The earliest toy trains were made of lead and had no moving parts. Some had wheels that flipped, but these needed to be pushed or pulled. A few of the early 19th-century push toy trains were made of tinplate, such as the large, durable, stylized locomotive toys in the U.S., which were painted gold and red and decorated with hearts and flowers. train model high hood emd gp
Around 1875, technological improvements in materials and manufacturing enabled tin to be stamped, cut, rolled, and lithographed faster than ever before.
Toy trains were altered when Märklina German firm which specialized in doll house accessories, sought to make an equivalent toy for boys where a constant revenue stream could be ensured by purchasing add-on accessories for decades after the initial purchase. Along with boxed sets containing a train and monitor, Märklin offered additional track, rolling stock, and buildings sold separately, creating the predecessor to the modern model train layout featuring buildings and scenery along with an operating train.
Electric trains followed, with the first appearing in 1897, made from the U.S. company Carlisle & Finch. As home use of power became more prevalent in the early 20th century, electric trains gained popularity and as time went on, these electrical trains grew in sophistication, gaining light, the ability to change direction, to emit a whistling sound, to smoke, to remotely couple and uncouple cars and even load and unload freight. Toy trains from the first half of the 20th century were frequently made of lithographed tin; later trains were often made mainly of plastic.
Before the 1950s, there was little differentiation between toy trains and model railroads–model railroads were toys by definition. Pull toys and wind-up trains were marketed towards children, while electrical trains were marketed towards teenagers, especially teenaged boys. It was during the 1950s the modern emphasis on realism in model railroading began to catch on.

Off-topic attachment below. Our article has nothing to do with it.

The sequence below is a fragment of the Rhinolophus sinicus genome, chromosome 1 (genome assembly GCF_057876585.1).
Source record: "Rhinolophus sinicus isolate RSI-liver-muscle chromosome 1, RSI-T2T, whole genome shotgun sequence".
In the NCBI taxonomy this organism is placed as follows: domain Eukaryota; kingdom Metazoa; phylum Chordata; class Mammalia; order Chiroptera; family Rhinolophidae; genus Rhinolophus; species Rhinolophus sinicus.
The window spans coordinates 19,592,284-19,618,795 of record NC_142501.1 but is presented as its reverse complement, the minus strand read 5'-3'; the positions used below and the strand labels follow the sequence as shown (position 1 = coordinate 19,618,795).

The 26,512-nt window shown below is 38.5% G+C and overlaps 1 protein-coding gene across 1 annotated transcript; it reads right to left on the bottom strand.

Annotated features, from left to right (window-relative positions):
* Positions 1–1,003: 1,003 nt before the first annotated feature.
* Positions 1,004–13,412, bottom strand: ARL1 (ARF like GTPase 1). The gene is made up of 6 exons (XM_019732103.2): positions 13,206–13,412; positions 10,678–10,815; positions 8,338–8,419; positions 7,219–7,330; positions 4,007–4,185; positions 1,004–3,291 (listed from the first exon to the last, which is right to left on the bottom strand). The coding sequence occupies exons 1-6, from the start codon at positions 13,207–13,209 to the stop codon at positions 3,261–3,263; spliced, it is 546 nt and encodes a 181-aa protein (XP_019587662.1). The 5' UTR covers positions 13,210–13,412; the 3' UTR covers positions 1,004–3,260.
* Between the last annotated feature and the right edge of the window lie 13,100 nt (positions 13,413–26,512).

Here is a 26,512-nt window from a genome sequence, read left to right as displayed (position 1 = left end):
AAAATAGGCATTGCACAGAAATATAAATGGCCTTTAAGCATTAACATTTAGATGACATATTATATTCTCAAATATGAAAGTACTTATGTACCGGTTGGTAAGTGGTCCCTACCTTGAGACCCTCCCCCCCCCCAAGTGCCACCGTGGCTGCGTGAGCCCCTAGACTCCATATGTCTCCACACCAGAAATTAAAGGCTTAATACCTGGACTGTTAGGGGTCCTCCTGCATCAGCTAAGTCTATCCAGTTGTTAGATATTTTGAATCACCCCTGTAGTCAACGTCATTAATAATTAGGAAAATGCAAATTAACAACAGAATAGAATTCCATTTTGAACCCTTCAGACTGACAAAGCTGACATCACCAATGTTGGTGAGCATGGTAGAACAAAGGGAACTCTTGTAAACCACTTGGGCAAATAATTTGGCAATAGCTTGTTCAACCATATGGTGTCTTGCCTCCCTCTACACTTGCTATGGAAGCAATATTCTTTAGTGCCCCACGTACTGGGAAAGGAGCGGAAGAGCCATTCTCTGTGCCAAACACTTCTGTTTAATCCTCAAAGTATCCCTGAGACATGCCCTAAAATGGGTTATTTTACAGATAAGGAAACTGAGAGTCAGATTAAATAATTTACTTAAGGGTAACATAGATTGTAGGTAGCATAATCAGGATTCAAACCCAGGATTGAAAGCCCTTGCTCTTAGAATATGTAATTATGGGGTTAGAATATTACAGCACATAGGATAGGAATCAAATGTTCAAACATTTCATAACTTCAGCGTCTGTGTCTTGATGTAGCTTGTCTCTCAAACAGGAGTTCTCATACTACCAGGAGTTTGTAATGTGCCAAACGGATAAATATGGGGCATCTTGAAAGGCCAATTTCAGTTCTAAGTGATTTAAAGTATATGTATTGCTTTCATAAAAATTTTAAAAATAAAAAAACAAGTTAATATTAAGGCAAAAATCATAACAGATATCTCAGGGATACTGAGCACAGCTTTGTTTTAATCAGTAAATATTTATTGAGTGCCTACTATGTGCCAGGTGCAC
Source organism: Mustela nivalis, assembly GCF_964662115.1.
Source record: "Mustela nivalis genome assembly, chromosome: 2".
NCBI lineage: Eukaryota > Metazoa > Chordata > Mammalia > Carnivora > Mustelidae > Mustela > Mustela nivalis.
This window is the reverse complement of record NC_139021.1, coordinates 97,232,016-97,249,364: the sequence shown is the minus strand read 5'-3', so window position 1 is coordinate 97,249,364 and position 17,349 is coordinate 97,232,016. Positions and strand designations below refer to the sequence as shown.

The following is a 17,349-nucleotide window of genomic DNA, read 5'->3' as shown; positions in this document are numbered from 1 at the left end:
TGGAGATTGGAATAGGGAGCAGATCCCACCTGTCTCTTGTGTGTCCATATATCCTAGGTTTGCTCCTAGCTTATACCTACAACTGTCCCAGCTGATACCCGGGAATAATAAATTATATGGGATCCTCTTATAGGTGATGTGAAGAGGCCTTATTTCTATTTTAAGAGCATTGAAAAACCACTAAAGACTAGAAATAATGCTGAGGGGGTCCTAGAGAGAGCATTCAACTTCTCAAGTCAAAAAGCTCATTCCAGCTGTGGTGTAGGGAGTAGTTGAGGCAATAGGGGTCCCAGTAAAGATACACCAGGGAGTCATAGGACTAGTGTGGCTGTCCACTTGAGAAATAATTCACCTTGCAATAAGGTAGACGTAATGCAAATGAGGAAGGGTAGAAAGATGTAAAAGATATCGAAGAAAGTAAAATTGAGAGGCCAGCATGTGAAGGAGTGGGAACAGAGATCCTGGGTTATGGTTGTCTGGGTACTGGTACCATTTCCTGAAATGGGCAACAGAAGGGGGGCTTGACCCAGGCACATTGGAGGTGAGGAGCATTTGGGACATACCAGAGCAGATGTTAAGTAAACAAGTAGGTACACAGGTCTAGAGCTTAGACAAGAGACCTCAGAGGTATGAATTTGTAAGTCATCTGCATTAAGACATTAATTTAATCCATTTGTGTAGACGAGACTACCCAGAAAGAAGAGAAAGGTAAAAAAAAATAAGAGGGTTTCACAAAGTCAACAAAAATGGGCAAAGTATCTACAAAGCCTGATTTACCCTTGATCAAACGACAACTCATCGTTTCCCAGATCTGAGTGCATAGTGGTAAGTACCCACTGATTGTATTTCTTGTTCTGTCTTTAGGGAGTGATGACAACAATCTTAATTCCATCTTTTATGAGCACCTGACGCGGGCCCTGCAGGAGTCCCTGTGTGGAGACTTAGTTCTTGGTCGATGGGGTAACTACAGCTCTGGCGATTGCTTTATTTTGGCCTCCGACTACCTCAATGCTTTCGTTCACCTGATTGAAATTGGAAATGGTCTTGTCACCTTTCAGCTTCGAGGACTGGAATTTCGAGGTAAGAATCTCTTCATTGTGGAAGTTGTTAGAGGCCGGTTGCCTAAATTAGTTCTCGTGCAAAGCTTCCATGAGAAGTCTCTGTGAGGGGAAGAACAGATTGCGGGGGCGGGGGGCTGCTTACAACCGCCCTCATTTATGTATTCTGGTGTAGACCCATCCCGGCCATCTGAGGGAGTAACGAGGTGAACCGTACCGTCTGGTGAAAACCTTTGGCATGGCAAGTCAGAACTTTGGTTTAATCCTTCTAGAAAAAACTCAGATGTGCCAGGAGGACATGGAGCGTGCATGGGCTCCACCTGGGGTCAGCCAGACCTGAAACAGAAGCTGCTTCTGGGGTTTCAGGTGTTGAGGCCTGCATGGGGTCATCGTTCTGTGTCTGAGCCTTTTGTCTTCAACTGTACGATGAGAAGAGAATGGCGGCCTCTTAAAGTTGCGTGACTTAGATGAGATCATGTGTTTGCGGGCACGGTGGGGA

Today, S gauge and O gauge railroads continue to be considered toy trains even by their own adherents and are often accessorized with semi-scale model buildings by Plasticville or K-Line (who owns the rights to the Plasticville-like buildings produced by Marx from the 1950s into the 1970s). However, due to their high cost, one is more likely to locate an HO scale or N scale train set at a toy shop than a O scale set.
Many modern electrical toy trains comprise sophisticated electronic equipment that emit digitized sound effects and permit the operator to securely and easily run several remote controller trains on a single loop of track. In the last few years, many toy rail operators will operate a train with a TV camera at the front of the motor and hooked up to a screen, such as computer monitor. This will show a picture, like that of a real (smaller size) railroad)
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